Government names ten "ultrafast" broadband cities
George Osborne also reveals £50m for ultrafast projects in "smaller cities"
The Government has named the ten cities due to get ultrafast broadband under a £100 million infrastructure improvement scheme and announced an additional £50m in broadband funding to be divvied up between smaller cities.
Edinburgh, Belfast, Cardiff and London had already been named to receive funding when the £100 million was announced last year, but now Birmingham, Bradford, Bristol, Leeds, Manchester, and Newcastle are also being promised ultrafast broadband speeds – defined by the Department of Culture, Media and Sport as between 80Mbits/sec and 100Mbits/sec.
The DCMS said the cities “have all successfully bid to become Super-Connected Cities with ultrafast fixed broadband access, and large areas of public wireless connectivity”.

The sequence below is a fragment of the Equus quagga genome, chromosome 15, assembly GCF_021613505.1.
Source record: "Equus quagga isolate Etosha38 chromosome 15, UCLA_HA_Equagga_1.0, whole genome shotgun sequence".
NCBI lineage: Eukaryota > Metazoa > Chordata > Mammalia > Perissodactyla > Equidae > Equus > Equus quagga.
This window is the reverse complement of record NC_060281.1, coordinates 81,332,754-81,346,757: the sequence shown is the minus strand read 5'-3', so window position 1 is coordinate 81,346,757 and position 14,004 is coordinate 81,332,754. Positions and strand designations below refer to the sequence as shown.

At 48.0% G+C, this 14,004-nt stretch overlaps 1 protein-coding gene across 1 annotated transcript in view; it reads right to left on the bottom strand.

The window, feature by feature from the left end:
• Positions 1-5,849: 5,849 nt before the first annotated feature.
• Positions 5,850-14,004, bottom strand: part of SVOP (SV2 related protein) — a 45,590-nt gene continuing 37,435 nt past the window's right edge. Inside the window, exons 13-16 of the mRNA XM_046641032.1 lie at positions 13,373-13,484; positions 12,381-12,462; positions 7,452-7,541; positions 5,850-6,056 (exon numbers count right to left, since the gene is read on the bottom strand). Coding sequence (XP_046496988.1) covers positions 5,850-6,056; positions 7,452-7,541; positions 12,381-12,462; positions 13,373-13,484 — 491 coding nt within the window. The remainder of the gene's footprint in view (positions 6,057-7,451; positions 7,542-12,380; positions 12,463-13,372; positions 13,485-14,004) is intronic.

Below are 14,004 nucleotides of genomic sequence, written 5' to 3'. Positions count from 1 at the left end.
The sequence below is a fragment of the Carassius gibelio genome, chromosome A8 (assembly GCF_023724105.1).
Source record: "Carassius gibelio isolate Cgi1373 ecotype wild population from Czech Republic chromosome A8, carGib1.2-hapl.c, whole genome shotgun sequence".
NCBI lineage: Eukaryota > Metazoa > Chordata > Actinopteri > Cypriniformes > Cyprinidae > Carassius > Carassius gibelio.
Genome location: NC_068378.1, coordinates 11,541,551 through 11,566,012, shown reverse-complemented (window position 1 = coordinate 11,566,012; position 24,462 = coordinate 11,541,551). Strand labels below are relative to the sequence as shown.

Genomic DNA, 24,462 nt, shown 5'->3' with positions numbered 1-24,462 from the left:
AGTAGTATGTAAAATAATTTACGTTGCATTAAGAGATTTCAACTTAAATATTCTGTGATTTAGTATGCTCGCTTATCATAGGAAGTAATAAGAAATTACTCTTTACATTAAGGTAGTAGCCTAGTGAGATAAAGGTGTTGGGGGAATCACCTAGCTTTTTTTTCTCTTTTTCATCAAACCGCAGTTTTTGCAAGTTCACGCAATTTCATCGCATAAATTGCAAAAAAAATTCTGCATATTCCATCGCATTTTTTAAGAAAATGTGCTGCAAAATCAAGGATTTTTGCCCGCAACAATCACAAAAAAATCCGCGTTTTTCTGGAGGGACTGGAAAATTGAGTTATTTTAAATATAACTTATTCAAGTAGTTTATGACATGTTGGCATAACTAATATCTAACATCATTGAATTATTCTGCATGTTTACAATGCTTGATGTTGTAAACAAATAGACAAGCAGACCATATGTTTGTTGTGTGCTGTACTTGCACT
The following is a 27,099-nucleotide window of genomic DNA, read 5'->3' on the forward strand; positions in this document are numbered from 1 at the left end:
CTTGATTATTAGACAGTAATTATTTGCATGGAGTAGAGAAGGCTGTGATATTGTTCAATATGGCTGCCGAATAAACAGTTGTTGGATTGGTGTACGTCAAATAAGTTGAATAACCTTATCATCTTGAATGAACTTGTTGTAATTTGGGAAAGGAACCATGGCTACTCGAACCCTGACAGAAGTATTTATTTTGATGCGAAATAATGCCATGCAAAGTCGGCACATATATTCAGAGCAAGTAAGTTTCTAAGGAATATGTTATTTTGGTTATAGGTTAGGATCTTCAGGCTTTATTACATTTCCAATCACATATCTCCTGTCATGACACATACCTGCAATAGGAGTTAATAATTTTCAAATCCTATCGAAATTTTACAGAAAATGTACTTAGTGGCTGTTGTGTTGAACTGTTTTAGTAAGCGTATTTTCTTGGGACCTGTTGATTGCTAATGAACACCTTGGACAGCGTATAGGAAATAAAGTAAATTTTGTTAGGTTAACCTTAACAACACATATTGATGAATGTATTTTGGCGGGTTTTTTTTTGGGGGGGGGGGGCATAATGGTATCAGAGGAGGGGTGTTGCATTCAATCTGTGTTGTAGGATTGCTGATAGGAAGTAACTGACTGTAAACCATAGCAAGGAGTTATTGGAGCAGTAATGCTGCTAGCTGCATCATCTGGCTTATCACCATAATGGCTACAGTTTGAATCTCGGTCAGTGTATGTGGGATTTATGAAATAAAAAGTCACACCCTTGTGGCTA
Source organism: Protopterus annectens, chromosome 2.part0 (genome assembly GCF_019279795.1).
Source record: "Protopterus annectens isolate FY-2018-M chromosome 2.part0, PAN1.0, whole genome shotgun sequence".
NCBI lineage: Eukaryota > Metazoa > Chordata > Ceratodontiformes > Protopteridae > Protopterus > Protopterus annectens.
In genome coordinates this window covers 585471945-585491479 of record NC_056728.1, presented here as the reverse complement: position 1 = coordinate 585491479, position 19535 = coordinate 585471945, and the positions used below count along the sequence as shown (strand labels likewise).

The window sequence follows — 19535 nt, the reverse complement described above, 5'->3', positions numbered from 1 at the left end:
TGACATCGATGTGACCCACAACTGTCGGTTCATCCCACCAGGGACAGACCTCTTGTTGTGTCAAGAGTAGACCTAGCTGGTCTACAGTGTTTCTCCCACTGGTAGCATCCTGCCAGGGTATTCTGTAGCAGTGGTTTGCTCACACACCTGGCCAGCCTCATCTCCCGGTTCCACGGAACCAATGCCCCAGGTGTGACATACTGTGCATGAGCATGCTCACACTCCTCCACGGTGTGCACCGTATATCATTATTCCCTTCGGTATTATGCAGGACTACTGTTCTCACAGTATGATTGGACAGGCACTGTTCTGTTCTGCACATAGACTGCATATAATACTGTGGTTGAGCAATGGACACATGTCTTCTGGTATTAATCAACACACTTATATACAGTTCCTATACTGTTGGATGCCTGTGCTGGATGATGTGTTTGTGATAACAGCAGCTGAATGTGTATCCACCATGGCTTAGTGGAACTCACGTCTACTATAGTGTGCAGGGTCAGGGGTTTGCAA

According to a DCMS spokesperson, the funding for the fixed and mobile projects will take the form of a direct grant to the authorities involved, bypassing the usual funding overseer, Broadband Delivery UK.
The cities will be asked to submit detailed proposals for how they would use the funding, with actual allocations depending on those proposals - so the cities may not see anywhere near the $100 million funding if the proposals do not meet with DCMS agreement.
Bristol, for example, has already been approved between £4.2m but could win up to £12m, while London’s award potential ranges between a base of £10m and maximum of £25m.
The headline-grabbing £100m is based on the maximum possible award, not the base award, which actually adds up to £68.2m. Local authorities need to submit proposals by July.
According to the DCMS, the ten proposals involve providing ultrafast broadband access to around 1.7 million premises and 200,000 businesses by 2015 while almost three million residents would have access to a wireless network.
As part of his budget speech, Chancellor George Osborne also announced that a new £50 million fund would be created to bring ultra-fast broadband to additional, as yet unnamed, UK cities.
The details were scant, but Osborne said the £50m was in response to requests for help from smaller cities, which will be invited to submit applications for funding.